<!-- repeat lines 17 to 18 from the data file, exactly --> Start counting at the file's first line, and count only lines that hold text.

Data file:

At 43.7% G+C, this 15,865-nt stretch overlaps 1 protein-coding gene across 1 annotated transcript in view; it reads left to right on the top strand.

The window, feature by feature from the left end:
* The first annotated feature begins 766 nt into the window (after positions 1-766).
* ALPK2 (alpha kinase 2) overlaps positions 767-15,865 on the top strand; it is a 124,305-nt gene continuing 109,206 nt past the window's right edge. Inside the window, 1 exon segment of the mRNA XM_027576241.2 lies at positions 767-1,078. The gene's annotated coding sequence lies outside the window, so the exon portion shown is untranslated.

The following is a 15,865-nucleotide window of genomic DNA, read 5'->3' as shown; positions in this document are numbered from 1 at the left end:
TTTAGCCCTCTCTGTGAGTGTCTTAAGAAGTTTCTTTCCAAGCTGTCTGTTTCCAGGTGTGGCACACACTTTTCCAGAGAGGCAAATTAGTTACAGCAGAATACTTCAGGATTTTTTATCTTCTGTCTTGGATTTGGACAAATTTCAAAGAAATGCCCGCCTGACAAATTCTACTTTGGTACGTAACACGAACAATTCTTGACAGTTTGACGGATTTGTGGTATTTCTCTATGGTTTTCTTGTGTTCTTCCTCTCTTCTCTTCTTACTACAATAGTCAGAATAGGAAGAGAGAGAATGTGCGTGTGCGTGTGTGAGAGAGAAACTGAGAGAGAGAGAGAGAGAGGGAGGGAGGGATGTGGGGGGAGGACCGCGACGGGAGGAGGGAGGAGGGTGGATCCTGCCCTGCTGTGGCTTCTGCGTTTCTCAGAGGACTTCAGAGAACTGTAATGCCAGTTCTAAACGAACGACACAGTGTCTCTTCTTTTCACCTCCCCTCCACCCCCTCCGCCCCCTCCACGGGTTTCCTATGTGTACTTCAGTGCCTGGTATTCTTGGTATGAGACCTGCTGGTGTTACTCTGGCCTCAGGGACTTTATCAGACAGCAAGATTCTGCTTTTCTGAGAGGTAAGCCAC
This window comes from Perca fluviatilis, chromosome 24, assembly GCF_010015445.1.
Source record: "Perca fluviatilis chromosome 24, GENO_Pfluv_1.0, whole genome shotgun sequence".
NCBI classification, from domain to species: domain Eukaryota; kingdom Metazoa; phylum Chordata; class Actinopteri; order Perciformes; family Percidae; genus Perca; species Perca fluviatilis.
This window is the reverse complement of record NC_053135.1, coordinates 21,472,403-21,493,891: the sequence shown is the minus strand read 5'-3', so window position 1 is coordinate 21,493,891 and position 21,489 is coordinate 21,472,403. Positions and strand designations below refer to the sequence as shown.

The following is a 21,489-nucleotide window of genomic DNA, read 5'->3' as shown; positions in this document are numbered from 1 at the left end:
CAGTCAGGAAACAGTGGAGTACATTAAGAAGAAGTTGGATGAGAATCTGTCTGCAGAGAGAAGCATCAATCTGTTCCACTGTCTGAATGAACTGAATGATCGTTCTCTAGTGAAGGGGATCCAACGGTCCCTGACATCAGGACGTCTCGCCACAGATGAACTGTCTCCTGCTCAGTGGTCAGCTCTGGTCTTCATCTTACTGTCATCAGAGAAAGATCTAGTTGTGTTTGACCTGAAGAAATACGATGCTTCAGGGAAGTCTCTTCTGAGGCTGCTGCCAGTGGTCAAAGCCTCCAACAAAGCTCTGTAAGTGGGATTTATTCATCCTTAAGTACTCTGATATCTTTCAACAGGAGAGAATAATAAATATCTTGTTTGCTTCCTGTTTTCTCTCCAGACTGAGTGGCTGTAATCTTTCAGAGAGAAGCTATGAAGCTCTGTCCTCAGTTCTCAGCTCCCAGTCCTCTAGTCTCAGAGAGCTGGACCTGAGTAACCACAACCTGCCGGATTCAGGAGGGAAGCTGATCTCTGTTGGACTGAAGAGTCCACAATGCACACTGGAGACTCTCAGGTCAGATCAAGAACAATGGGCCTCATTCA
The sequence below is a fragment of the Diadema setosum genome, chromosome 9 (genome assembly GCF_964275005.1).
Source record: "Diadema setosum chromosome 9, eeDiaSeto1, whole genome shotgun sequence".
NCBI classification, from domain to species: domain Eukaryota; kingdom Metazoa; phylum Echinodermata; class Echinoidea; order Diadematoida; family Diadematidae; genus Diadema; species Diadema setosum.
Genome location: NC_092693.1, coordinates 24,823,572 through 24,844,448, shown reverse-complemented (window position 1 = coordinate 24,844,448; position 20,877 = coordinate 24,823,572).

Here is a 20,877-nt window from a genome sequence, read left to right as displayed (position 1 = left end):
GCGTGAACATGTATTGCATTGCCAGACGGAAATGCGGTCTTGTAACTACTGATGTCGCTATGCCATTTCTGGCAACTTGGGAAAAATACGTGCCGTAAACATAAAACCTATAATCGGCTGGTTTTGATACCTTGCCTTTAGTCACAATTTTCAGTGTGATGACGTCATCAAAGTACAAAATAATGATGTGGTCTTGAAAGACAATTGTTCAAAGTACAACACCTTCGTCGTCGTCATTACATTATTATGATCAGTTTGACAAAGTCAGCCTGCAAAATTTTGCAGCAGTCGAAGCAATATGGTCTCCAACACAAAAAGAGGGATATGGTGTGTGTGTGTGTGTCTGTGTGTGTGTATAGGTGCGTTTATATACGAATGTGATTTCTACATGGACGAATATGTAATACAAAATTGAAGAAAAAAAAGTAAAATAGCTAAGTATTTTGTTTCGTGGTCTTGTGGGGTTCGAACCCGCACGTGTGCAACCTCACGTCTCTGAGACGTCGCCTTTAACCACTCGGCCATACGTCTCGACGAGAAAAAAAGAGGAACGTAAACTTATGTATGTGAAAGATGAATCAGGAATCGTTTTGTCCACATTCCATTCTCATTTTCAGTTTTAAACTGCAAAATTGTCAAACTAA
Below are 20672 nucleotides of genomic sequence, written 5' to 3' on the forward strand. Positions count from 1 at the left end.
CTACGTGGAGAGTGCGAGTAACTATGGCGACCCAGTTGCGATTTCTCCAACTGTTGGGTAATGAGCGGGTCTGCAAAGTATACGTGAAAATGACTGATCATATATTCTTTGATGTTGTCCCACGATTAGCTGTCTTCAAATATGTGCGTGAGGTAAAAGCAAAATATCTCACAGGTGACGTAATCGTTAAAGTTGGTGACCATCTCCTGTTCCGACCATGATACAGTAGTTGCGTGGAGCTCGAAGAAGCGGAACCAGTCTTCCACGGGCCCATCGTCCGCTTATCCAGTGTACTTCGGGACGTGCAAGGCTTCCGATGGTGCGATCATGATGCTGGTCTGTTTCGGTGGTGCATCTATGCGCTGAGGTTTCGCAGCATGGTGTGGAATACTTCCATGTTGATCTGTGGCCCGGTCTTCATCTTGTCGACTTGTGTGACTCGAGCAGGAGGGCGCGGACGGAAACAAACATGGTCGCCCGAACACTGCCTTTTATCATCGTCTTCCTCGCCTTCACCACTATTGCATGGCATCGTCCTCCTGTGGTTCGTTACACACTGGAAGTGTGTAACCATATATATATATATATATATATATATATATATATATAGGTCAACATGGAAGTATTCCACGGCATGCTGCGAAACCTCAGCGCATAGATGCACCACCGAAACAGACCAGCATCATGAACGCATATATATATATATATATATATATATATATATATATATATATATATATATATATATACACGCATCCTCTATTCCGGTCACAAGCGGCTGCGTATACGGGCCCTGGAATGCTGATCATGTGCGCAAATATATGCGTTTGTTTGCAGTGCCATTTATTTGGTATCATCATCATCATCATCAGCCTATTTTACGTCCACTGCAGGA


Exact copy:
Here is a 20,877-nt window from a genome sequence, read left to right as displayed (position 1 = left end):
GCGTGAACATGTATTGCATTGCCAGACGGAAATGCGGTCTTGTAACTACTGATGTCGCTATGCCATTTCTGGCAACTTGGGAAAAATACGTGCCGTAAACATAAAACCTATAATCGGCTGGTTTTGATACCTTGCCTTTAGTCACAATTTTCAGTGTGATGACGTCATCAAAGTACAAAATAATGATGTGGTCTTGAAAGACAATTGTTCAAAGTACAACACCTTCGTCGTCGTCATTACATTATTATGATCAGTTTGACAAAGTCAGCCTGCAAAATTTTGCAGCAGTCGAAGCAATATGGTCTCCAACACAAAAAGAGGGATATGGTGTGTGTGTGTGTGTCTGTGTGTGTGTATAGGTGCGTTTATATACGAATGTGATTTCTACATGGACGAATATGTAATACAAAATTGAAGAAAAAAAAGTAAAATAGCTAAGTATTTTGTTTCGTGGTCTTGTGGGGTTCGAACCCGCACGTGTGCAACCTCACGTCTCTGAGACGTCGCCTTTAACCACTCGGCCATACGTCTCGACGAGAAAAAAAGAGGAACGTAAACTTATGTATGTGAAAGATGAATCAGGAATCGTTTTGTCCACATTCCATTCTCATTTTCAGTTTTAAACTGCAAAATTGTCAAACTAA